Ultimately we like the prefold, trifold diapers that our moms probably used. We found a great small company (Green Mountain Diapers) that makes them and ships them. They're the most economical. We bought 3 different sizes of these, and she's was in the 2nd size for a year and a half. To cover them we bought about 15 one-size diaper covers from a brand called Kawaii. And we used a snappi to fasten them instead of diaper pins. Eventually, when she got to the point that she was only wearing diapers at bed time, we abandoned the snappi altogether. We just folded the tri-folds into a long rectangle, slid them into the cover and snapped her up.
Update: The Kawaii's have worked fine for us, but some of them have lost snaps over the last few years so I will have to replace them if we have another baby. In that case I'm totally buying a bunch from a Lancaster mom (called Zookaboos) who makes adorable covers that people really seem to like.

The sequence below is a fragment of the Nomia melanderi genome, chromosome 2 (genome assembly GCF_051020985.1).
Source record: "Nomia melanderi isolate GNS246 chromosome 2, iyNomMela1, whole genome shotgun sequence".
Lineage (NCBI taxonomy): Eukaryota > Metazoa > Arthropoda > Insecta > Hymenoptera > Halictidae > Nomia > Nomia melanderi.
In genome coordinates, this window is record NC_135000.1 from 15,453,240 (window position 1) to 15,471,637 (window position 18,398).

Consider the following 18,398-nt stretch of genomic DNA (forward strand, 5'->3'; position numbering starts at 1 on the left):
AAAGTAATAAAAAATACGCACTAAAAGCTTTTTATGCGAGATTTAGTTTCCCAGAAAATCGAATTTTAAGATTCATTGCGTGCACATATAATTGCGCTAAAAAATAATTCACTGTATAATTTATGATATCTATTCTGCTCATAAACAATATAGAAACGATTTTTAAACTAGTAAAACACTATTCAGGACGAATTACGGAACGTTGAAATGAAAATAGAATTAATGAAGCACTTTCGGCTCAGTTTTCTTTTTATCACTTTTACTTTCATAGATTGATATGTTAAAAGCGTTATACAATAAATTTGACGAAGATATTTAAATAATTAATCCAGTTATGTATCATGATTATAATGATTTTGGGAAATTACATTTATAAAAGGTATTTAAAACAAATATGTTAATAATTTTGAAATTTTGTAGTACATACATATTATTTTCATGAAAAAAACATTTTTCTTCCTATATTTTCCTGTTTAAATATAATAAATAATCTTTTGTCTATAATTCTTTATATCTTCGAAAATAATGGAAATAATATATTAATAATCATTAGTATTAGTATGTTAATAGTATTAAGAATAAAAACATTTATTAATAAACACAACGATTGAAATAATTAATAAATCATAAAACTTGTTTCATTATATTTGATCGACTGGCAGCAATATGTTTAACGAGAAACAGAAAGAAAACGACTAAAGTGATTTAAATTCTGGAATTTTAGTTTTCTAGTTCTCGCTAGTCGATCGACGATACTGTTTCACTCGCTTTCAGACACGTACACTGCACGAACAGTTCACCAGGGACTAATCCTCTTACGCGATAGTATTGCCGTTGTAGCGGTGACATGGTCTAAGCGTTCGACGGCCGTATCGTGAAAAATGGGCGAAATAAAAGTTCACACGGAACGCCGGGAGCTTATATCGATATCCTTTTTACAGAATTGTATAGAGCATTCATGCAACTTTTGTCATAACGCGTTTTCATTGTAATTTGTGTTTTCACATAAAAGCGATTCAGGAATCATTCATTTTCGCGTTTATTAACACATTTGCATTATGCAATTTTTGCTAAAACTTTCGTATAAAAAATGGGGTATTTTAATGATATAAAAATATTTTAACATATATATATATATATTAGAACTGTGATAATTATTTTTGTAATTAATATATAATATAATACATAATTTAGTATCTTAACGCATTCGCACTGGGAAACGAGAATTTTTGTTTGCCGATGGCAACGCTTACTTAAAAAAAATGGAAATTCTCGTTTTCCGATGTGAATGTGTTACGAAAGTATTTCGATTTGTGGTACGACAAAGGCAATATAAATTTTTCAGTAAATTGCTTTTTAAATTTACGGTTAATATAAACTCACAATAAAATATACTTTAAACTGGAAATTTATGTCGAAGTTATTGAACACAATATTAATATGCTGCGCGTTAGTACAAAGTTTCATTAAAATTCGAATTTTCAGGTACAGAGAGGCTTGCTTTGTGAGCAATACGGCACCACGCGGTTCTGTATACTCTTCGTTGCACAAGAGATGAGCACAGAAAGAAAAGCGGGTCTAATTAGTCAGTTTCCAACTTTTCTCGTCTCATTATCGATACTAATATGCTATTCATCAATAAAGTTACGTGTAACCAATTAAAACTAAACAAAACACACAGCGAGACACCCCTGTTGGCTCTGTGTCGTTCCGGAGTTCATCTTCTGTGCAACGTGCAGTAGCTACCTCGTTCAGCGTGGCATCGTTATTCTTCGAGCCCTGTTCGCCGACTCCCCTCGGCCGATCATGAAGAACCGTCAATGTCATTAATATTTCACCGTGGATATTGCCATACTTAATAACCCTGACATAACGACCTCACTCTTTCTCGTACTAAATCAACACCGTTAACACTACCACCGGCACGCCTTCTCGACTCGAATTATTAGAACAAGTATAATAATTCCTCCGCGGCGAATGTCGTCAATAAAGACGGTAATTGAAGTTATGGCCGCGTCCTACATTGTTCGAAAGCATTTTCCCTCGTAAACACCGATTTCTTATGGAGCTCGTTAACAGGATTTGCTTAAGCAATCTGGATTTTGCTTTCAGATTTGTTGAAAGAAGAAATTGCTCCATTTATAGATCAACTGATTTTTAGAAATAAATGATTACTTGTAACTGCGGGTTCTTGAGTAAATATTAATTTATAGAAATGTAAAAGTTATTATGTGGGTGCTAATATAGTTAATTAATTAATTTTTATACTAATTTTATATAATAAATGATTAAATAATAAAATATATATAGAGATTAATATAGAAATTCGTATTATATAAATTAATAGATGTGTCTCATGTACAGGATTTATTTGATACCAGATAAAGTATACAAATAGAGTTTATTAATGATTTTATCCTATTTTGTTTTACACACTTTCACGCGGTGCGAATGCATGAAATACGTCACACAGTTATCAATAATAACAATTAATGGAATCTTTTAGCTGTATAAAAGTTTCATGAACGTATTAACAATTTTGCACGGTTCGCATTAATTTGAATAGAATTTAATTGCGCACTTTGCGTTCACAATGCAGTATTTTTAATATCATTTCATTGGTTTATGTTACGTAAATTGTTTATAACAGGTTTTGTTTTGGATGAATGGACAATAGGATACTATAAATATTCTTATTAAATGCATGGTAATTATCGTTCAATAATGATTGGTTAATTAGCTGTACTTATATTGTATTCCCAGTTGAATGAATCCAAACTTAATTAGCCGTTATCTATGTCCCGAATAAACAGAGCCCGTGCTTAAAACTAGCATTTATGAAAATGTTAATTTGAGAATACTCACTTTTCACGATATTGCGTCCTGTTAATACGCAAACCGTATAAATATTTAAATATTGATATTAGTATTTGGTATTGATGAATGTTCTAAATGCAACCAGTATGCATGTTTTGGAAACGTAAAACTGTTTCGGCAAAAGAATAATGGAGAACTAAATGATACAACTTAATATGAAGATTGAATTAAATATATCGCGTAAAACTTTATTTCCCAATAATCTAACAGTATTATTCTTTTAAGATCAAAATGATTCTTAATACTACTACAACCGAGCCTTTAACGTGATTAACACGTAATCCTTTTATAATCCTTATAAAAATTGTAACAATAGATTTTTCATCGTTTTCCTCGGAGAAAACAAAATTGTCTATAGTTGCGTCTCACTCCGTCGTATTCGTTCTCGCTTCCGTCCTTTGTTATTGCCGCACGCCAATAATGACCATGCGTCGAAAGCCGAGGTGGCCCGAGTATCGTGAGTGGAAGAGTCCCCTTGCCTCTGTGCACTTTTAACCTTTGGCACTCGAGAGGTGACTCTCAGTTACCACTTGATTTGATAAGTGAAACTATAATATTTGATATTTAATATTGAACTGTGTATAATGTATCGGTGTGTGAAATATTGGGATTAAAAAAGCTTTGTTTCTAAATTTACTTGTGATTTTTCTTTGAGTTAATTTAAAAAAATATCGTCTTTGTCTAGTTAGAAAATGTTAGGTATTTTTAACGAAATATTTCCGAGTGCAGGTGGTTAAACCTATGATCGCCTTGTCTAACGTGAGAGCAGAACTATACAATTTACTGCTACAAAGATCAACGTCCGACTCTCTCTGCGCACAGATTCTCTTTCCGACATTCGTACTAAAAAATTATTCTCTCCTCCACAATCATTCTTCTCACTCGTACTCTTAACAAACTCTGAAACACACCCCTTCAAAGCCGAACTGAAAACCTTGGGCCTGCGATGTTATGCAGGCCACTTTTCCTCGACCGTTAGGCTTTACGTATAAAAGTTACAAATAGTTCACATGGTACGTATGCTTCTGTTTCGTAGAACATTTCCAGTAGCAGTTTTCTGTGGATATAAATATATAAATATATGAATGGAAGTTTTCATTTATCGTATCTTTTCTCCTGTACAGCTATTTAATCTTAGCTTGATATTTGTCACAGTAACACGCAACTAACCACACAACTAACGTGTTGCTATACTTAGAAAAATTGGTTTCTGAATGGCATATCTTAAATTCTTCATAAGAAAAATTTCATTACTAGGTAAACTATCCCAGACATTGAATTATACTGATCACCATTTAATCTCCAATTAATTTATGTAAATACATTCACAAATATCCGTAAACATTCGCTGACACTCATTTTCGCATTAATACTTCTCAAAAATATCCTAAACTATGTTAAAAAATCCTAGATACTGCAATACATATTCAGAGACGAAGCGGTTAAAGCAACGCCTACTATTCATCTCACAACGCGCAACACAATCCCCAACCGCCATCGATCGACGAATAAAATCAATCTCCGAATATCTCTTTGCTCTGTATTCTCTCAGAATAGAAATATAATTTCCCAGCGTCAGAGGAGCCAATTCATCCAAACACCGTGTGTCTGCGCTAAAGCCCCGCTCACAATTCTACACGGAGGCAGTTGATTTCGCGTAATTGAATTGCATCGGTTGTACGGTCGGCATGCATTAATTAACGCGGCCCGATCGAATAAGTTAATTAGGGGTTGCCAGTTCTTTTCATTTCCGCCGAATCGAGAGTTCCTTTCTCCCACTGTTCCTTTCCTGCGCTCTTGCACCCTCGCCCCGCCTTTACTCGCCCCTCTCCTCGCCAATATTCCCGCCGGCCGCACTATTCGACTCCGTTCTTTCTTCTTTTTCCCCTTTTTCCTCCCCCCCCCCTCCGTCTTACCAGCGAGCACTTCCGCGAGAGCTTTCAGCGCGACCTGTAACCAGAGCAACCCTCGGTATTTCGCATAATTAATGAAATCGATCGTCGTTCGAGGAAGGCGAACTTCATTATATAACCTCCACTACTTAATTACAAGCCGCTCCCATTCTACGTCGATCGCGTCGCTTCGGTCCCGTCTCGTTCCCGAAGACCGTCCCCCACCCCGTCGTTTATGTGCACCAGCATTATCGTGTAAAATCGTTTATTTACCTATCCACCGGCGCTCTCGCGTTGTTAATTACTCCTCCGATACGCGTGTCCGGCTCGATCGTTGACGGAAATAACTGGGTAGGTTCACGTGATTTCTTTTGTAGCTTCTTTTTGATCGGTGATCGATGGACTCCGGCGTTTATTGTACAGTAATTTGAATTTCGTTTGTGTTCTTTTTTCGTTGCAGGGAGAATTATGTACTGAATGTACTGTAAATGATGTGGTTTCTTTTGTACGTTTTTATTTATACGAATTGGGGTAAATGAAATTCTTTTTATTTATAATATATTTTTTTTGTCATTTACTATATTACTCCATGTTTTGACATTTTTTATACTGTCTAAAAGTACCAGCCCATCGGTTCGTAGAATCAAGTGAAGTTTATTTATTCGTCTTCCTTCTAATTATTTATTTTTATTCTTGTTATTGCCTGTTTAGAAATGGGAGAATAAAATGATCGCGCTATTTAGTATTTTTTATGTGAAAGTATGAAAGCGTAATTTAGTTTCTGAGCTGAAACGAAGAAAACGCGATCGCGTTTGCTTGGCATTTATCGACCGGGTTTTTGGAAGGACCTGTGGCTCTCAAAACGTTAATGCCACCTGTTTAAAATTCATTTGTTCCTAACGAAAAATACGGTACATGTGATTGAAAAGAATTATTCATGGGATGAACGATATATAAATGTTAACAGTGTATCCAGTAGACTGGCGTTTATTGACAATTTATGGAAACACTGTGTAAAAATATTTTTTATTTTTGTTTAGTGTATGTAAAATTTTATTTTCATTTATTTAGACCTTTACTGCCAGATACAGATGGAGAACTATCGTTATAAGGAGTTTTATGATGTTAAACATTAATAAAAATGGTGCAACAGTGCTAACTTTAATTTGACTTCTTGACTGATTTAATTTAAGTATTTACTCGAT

a gorgeous diaper cover made by Zookaboos!
A lot of our diapering stuff we actually found on Craigslist. Some of them were used (which I laundered facetiously) and others were simply diaper stashes that people intended to use but ultimately just ended up using disposables.
Oh, and we've used a special detergent for all our diapers that is gentler on her butt than regular detergent, and also doesn't leave any residue that would affect the absorbency.
Phewwwwwwwww....probably way more info than anyone actually wanted or needed, but there's that. I hope it helps!

Friday, April 11

{this moment}

{this moment} 
A Friday ritual inspired by SouleMama. A single photo - no words - capturing a moment from the week. A simple, special, extraordinary moment. A moment I want to pause, savor and remember.